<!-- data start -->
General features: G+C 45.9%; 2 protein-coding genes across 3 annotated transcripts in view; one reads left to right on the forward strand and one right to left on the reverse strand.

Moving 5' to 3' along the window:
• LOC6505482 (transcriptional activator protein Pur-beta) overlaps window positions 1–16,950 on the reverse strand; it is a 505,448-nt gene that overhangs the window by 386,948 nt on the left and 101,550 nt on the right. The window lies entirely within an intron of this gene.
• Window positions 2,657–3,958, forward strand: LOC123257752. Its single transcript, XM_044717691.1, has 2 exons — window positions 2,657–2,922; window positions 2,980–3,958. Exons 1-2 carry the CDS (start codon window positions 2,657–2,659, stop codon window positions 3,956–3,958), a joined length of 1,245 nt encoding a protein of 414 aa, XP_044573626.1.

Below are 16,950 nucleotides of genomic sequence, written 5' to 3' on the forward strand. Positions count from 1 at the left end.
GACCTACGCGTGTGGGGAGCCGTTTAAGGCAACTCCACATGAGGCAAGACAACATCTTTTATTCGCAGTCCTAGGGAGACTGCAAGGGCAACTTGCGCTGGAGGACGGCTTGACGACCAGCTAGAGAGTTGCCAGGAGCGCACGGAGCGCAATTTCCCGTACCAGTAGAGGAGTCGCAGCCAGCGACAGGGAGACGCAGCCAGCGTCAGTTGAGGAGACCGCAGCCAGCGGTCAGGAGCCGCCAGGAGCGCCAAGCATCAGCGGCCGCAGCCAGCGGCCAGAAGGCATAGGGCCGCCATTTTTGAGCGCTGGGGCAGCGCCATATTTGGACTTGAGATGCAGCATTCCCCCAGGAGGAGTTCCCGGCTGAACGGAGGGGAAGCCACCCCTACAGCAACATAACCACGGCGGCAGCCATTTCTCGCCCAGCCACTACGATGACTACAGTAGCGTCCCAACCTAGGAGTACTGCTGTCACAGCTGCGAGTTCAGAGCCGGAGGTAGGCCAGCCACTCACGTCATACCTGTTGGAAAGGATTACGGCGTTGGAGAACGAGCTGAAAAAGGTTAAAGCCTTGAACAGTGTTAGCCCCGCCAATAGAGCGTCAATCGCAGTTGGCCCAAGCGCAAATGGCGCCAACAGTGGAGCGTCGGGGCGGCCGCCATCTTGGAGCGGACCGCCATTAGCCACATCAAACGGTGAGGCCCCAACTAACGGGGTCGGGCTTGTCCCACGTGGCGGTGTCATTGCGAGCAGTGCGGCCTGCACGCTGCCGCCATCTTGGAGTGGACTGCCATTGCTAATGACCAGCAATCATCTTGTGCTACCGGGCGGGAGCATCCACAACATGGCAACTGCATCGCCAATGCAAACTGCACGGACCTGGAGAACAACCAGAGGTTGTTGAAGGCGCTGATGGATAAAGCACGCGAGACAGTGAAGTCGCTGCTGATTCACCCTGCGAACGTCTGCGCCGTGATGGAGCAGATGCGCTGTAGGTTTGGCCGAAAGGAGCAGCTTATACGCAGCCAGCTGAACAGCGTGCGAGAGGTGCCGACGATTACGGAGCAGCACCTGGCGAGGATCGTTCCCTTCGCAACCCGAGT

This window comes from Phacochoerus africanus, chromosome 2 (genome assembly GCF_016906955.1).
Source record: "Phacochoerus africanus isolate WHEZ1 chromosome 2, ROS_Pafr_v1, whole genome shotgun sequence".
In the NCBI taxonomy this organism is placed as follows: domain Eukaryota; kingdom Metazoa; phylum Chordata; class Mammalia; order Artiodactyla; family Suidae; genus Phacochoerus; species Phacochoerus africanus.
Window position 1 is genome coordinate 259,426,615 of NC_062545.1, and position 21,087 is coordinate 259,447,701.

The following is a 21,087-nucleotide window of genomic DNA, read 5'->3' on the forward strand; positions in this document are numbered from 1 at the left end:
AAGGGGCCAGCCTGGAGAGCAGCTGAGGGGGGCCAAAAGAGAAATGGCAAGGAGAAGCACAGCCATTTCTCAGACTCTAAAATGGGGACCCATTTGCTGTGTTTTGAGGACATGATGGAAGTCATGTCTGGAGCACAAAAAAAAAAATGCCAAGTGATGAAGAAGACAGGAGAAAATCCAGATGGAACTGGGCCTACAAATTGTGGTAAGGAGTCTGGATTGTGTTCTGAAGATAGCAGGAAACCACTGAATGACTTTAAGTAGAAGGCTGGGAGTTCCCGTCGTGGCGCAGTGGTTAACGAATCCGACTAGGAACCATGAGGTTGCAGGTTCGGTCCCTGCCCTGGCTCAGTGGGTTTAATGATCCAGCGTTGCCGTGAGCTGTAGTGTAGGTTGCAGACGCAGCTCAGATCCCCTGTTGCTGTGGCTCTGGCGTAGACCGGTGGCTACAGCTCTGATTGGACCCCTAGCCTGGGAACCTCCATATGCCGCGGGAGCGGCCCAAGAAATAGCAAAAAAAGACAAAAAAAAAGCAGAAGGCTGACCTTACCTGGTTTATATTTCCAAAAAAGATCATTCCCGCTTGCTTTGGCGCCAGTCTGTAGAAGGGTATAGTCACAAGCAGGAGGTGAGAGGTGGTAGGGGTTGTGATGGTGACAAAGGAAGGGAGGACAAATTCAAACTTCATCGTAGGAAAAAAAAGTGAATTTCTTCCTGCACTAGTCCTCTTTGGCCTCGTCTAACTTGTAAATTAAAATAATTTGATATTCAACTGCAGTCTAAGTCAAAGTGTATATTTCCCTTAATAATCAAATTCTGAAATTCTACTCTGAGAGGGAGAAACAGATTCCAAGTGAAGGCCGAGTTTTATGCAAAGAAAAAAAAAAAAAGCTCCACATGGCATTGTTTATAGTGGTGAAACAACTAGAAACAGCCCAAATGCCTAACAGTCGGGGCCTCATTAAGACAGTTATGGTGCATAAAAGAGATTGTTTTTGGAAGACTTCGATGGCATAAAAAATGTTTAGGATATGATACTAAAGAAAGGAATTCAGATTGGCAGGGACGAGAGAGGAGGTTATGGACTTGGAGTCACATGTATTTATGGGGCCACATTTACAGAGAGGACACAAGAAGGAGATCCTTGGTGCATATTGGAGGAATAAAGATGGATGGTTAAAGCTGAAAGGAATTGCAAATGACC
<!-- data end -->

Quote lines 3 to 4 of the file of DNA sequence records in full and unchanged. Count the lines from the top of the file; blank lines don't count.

• LOC6505482 (transcriptional activator protein Pur-beta) overlaps window positions 1–16,950 on the reverse strand; it is a 505,448-nt gene that overhangs the window by 386,948 nt on the left and 101,550 nt on the right. The window lies entirely within an intron of this gene.
• Window positions 2,657–3,958, forward strand: LOC123257752. Its single transcript, XM_044717691.1, has 2 exons — window positions 2,657–2,922; window positions 2,980–3,958. Exons 1-2 carry the CDS (start codon window positions 2,657–2,659, stop codon window positions 3,956–3,958), a joined length of 1,245 nt encoding a protein of 414 aa, XP_044573626.1.